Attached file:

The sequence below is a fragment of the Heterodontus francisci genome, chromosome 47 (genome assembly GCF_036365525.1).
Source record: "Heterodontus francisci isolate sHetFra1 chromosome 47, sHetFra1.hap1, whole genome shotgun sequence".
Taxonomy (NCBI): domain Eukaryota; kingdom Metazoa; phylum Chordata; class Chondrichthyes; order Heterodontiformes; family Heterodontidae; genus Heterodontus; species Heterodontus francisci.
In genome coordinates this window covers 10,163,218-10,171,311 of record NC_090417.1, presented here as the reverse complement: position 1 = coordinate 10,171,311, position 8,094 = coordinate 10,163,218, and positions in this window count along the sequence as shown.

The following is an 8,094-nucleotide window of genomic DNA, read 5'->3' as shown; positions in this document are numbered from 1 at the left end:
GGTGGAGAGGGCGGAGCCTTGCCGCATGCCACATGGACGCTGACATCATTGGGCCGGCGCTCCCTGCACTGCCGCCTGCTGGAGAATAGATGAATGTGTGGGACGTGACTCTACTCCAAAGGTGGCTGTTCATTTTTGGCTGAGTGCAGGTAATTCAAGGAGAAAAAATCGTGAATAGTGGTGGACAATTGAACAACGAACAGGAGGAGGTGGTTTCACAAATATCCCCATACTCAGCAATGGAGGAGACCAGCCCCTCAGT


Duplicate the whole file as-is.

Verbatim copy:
The sequence below is a fragment of the Heterodontus francisci genome, chromosome 47 (genome assembly GCF_036365525.1).
Source record: "Heterodontus francisci isolate sHetFra1 chromosome 47, sHetFra1.hap1, whole genome shotgun sequence".
Taxonomy (NCBI): domain Eukaryota; kingdom Metazoa; phylum Chordata; class Chondrichthyes; order Heterodontiformes; family Heterodontidae; genus Heterodontus; species Heterodontus francisci.
In genome coordinates this window covers 10,163,218-10,171,311 of record NC_090417.1, presented here as the reverse complement: position 1 = coordinate 10,171,311, position 8,094 = coordinate 10,163,218, and positions in this window count along the sequence as shown.

The following is an 8,094-nucleotide window of genomic DNA, read 5'->3' as shown; positions in this document are numbered from 1 at the left end:
GGTGGAGAGGGCGGAGCCTTGCCGCATGCCACATGGACGCTGACATCATTGGGCCGGCGCTCCCTGCACTGCCGCCTGCTGGAGAATAGATGAATGTGTGGGACGTGACTCTACTCCAAAGGTGGCTGTTCATTTTTGGCTGAGTGCAGGTAATTCAAGGAGAAAAAATCGTGAATAGTGGTGGACAATTGAACAACGAACAGGAGGAGGTGGTTTCACAAATATCCCCATACTCAGCAATGGAGGAGACCAGCCCCTCAGT